by Mike White

Nelson and Motueka are well known for their hops but Garston hops are starting to be noticed by brewers.

Read more
How to lower your exposure to potentially toxic household products
96525 2018-09-24 00:00:00Z Health

How to lower your exposure to potentially toxic ho…

by Nicky Pellegrino

Alexx Stuart advocates changing one thing a week. With personal-care items, she says the place to start is body lotion.

Read more
The unrest in Chemnitz is a sign that Germany has a populist problem too
96655 2018-09-23 00:00:00Z World

The unrest in Chemnitz is a sign that Germany has …

by Cathrin Schaer

The populist contagion sweeping Europe spreads to Germany, Cathrin Schaer writes from Berlin.

Read more
The alarming new evidence about chemicals and plastics we use at home
96233 2018-09-23 00:00:00Z Science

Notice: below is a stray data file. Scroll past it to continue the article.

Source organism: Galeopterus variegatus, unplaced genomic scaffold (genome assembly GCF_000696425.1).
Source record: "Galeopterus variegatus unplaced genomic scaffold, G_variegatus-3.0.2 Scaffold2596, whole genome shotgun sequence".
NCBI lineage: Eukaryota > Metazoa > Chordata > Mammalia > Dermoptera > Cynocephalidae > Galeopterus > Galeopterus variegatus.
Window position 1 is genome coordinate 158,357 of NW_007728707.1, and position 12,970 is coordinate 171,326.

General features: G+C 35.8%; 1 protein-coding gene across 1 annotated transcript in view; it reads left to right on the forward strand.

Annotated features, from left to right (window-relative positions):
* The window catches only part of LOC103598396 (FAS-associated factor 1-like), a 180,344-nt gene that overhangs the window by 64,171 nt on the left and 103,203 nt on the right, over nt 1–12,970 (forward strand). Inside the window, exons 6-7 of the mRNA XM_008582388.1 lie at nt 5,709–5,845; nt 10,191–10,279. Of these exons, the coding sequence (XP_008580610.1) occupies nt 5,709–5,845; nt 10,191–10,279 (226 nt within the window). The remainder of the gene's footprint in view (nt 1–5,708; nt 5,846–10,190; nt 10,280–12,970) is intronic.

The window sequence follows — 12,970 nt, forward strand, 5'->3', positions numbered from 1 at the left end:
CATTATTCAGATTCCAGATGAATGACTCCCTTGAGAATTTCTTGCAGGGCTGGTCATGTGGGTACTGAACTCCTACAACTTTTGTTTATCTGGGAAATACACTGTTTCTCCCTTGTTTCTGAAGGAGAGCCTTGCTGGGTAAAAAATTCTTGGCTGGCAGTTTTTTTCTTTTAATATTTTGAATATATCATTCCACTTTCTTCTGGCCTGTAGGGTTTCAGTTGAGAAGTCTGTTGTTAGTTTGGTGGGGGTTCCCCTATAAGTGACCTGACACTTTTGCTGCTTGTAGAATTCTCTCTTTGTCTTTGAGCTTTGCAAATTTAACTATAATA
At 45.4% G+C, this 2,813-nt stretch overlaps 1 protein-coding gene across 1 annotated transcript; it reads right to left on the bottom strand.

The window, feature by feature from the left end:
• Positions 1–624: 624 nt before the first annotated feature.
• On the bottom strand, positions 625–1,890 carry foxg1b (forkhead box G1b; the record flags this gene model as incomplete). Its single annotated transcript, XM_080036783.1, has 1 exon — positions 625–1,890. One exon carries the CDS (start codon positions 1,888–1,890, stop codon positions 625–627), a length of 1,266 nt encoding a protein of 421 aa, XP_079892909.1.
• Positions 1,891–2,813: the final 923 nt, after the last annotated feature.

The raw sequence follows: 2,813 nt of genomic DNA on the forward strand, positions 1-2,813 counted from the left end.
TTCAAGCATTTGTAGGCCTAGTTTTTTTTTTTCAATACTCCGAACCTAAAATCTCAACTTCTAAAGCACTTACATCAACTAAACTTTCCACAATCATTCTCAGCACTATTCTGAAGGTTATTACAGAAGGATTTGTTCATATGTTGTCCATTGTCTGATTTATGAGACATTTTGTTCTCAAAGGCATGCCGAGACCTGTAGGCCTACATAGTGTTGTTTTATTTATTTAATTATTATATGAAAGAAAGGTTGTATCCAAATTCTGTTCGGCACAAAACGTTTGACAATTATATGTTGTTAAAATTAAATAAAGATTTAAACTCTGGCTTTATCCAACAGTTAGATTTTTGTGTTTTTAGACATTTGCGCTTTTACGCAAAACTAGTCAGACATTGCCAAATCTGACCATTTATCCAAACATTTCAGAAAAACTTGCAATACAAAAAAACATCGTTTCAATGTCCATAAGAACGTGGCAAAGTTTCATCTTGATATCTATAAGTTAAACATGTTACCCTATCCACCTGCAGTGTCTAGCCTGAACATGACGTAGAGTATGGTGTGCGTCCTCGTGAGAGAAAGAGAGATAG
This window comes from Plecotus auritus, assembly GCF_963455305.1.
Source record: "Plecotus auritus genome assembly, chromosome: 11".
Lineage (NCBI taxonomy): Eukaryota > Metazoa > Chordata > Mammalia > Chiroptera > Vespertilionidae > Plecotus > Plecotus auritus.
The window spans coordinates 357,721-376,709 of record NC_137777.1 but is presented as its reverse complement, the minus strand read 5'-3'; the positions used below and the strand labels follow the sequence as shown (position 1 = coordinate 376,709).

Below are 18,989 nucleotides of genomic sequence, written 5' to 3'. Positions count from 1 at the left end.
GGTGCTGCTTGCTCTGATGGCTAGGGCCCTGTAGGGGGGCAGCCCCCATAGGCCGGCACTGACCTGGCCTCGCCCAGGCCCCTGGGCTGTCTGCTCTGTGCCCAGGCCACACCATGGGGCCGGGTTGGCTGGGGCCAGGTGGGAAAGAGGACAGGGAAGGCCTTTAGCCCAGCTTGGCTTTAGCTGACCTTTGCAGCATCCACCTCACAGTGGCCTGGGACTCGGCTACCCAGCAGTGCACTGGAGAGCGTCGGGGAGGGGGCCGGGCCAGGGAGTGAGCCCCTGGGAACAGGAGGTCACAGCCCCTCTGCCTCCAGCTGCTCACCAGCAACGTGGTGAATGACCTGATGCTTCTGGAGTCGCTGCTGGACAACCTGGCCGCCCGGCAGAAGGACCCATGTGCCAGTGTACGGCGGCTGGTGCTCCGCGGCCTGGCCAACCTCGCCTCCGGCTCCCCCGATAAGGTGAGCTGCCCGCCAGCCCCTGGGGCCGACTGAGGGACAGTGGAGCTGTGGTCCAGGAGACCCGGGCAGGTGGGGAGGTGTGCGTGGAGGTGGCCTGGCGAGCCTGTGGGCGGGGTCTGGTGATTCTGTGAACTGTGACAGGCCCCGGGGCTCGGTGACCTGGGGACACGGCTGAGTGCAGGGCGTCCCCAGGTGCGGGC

The alarming new evidence about chemicals and plas…

by Nicky Pellegrino

From sperm counts to obesity, scientists are only beginning to understand the long-term health effects of many chemicals in everyday use.

Read more
Why preservative-free cosmetics are a tough commercial product
96522 2018-09-23 00:00:00Z Health

Why preservative-free cosmetics are a tough commer…

by Nicky Pellegrino

Preservative-free cosmetics that survive in your bathroom cupboard are a challenge, says Evolu founder Kati Kasza.

Read more